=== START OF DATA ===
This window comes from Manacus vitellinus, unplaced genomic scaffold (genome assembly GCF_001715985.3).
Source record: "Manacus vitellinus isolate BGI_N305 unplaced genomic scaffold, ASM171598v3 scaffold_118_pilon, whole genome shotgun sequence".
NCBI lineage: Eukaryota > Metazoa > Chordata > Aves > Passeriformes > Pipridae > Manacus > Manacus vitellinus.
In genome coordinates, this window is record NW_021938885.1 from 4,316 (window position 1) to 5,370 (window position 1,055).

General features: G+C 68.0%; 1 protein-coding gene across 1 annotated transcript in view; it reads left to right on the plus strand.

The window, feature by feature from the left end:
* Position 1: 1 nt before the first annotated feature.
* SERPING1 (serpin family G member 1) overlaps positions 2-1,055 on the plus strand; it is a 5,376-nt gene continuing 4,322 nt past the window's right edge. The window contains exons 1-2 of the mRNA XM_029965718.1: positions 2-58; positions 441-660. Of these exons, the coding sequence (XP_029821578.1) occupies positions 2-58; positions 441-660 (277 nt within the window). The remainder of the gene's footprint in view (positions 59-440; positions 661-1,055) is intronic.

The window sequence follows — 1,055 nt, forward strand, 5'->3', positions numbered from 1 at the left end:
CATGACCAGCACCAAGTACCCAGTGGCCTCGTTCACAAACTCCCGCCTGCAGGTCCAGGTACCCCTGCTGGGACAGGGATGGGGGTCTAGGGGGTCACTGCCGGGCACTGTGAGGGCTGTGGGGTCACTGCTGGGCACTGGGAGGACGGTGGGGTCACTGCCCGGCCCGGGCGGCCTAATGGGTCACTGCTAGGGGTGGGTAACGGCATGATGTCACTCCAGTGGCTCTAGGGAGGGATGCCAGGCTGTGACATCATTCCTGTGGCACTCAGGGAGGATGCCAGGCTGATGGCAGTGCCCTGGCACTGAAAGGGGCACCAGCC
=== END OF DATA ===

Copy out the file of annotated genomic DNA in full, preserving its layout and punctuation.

This window comes from Manacus vitellinus, unplaced genomic scaffold (genome assembly GCF_001715985.3).
Source record: "Manacus vitellinus isolate BGI_N305 unplaced genomic scaffold, ASM171598v3 scaffold_118_pilon, whole genome shotgun sequence".
NCBI lineage: Eukaryota > Metazoa > Chordata > Aves > Passeriformes > Pipridae > Manacus > Manacus vitellinus.
In genome coordinates, this window is record NW_021938885.1 from 4,316 (window position 1) to 5,370 (window position 1,055).

General features: G+C 68.0%; 1 protein-coding gene across 1 annotated transcript in view; it reads left to right on the plus strand.

The window, feature by feature from the left end:
* Position 1: 1 nt before the first annotated feature.
* SERPING1 (serpin family G member 1) overlaps positions 2-1,055 on the plus strand; it is a 5,376-nt gene continuing 4,322 nt past the window's right edge. The window contains exons 1-2 of the mRNA XM_029965718.1: positions 2-58; positions 441-660. Of these exons, the coding sequence (XP_029821578.1) occupies positions 2-58; positions 441-660 (277 nt within the window). The remainder of the gene's footprint in view (positions 59-440; positions 661-1,055) is intronic.

The window sequence follows — 1,055 nt, forward strand, 5'->3', positions numbered from 1 at the left end:
CATGACCAGCACCAAGTACCCAGTGGCCTCGTTCACAAACTCCCGCCTGCAGGTCCAGGTACCCCTGCTGGGACAGGGATGGGGGTCTAGGGGGTCACTGCCGGGCACTGTGAGGGCTGTGGGGTCACTGCTGGGCACTGGGAGGACGGTGGGGTCACTGCCCGGCCCGGGCGGCCTAATGGGTCACTGCTAGGGGTGGGTAACGGCATGATGTCACTCCAGTGGCTCTAGGGAGGGATGCCAGGCTGTGACATCATTCCTGTGGCACTCAGGGAGGATGCCAGGCTGATGGCAGTGCCCTGGCACTGAAAGGGGCACCAGCC